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Teenage Broncos recruit Payne Haas is considered one of the hottest prospects in rugby league.

His pure size brought him to the attention of NRL and NFL scouts but it was 16-year-old Payne Haas's aerobic capabilities that impressed coaching staff and seasoned rep stars in his first outing with the Broncos senior squad on Tuesday.

Considered the hottest young forward prospect under the age of 18, the Australian Schoolboys representative had his pick of NRL clubs and the Keebra Park High School product chose Wayne Bennett's Broncos.

Standing at 196 centimetres and weighing 116 kilograms, the only thing to distinguish the youngster physically from members of Brisbane's first grade squad was the yellow T-shirt he was wearing, impressing members of the coaching staff with his ability to keep pace with veteran NRL players.

He pushed Josh McGuire in the gruelling conditioning session and the Test and Origin representative was impressed by what he saw.

"I was very surprised with his aerobic (capacity)," McGuire said.

"Obviously it's his first session so the adrenaline was there and he was excited but he's got a great opportunity to play 20s this year and it will be good for him to play against kids a bit bigger.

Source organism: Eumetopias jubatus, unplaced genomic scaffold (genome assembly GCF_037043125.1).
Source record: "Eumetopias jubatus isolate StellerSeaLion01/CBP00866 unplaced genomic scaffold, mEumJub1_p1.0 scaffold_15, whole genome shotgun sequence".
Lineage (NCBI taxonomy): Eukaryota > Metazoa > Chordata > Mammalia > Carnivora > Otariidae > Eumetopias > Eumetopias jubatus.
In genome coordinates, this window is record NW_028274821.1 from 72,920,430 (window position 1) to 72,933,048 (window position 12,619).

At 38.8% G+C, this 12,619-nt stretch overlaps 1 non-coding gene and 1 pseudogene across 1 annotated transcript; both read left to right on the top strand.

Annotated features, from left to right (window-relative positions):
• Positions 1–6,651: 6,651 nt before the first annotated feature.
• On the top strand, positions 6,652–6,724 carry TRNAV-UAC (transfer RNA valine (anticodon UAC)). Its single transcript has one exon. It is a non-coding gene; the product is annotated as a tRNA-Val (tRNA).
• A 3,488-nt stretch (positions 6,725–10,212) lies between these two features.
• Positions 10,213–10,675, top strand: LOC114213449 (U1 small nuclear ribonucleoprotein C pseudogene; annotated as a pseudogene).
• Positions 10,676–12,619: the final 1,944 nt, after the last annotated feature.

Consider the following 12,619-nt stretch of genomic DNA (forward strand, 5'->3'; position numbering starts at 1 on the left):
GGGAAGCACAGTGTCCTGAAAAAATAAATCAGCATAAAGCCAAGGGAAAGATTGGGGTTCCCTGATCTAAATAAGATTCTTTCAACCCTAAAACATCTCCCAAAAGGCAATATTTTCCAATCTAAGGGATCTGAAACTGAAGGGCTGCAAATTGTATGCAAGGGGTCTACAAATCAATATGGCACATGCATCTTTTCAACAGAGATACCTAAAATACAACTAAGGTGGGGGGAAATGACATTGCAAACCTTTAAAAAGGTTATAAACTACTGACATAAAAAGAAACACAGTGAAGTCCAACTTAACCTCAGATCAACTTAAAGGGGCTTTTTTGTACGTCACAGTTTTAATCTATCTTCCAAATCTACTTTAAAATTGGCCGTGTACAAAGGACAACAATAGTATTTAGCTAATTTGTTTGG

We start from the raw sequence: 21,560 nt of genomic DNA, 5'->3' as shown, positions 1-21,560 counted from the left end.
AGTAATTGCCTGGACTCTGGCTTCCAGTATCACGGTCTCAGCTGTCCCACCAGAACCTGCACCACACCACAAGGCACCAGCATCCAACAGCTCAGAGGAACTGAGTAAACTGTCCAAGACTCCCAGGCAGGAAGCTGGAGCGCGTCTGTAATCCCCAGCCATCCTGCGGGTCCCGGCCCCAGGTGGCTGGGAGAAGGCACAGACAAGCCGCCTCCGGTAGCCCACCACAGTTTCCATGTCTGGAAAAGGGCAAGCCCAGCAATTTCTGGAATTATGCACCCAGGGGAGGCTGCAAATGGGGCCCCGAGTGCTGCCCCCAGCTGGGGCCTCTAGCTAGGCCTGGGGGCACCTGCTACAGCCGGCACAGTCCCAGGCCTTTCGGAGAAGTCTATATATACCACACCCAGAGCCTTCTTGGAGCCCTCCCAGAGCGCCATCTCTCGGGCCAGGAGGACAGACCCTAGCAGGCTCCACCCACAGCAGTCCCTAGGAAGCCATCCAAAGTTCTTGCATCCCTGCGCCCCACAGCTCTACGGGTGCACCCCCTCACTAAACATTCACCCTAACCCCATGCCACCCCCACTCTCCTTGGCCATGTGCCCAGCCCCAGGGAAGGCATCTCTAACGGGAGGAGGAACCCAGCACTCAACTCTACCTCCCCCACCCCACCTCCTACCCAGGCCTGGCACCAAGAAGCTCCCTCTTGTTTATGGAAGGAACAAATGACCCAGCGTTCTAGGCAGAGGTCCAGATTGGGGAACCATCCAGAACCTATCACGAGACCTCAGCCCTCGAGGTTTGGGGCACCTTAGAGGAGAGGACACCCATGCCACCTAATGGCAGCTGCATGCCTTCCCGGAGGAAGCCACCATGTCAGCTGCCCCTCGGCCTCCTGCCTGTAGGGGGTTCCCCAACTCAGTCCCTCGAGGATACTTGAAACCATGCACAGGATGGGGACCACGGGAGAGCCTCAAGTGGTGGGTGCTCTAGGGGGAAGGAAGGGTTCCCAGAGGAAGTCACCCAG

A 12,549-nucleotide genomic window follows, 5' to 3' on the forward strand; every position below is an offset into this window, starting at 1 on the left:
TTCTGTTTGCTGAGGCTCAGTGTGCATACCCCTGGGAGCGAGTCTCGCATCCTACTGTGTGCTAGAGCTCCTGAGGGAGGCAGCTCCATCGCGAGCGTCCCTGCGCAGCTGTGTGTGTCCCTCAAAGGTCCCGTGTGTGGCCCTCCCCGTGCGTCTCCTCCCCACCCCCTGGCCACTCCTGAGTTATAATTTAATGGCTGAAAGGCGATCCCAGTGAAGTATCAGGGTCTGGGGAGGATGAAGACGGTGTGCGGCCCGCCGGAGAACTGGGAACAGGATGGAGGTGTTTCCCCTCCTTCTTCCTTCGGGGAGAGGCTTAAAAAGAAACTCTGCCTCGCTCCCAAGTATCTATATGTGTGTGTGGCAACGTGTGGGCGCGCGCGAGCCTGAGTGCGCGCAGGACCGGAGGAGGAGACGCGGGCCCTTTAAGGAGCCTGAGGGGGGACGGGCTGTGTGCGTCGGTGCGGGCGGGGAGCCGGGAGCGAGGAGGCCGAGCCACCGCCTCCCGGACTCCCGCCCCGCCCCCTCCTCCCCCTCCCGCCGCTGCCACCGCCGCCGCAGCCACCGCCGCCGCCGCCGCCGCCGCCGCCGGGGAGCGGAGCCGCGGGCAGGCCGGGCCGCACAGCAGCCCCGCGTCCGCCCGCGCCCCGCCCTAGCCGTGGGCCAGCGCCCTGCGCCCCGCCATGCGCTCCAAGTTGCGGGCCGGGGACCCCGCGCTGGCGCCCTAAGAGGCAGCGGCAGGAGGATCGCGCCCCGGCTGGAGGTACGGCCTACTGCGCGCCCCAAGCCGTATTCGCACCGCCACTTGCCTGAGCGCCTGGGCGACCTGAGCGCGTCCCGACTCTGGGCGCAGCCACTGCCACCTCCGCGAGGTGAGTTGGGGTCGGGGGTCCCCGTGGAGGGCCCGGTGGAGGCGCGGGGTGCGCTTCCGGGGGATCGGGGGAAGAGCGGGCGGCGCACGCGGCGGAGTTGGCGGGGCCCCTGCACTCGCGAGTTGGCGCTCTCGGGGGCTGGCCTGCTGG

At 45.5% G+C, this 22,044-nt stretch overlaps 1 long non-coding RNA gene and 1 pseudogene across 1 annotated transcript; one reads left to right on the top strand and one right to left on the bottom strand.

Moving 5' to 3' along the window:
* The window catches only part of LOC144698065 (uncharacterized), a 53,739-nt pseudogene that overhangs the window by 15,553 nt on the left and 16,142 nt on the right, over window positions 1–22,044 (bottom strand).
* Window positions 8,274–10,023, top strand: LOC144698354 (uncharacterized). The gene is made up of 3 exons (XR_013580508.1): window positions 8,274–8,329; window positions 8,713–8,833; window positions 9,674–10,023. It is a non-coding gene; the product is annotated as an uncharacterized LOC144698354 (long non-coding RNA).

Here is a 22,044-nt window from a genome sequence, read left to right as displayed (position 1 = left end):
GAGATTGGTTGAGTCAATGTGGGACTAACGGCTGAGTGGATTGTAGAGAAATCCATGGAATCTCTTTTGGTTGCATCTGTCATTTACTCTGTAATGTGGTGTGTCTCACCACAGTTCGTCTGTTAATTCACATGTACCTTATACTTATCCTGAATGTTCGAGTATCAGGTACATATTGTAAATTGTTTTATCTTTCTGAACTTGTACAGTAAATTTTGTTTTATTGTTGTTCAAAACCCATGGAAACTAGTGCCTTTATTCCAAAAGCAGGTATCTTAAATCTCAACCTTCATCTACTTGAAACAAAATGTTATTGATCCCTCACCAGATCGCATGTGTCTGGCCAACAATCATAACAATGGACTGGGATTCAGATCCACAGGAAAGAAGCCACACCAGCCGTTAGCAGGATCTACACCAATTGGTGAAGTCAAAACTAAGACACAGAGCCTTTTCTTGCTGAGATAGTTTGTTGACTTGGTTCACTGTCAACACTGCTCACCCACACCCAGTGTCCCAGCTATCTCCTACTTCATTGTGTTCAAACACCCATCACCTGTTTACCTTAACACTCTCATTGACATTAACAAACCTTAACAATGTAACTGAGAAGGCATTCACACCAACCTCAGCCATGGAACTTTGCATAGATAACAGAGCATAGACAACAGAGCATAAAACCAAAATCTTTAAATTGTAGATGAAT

"Obviously he's been a big kid his whole life so it will be good for him to come up against other big kids and see where he's at."

The third-eldest of 10 children in the Haas household and previously contracted to the Titans, Payne has used his considerable size to dominate the junior grades but there have been plenty of big teens who have failed to make the transition into the senior levels of rugby league.

"Payne Haas is a kid of the future obviously and he's getting his opportunity to train one day a week which is good," said McGuire.

"He's a big human being. He's only young, he's a baby still but all the foundations are there for a good football player.

"He's got to make sure that he trains and eats well and definitely comes in and stays on the right track and trains hard.

"There are some real athletes there but it takes a long time to learn the trade, especially in the middle. Hopefully these kids can all come through and take my spot someday."



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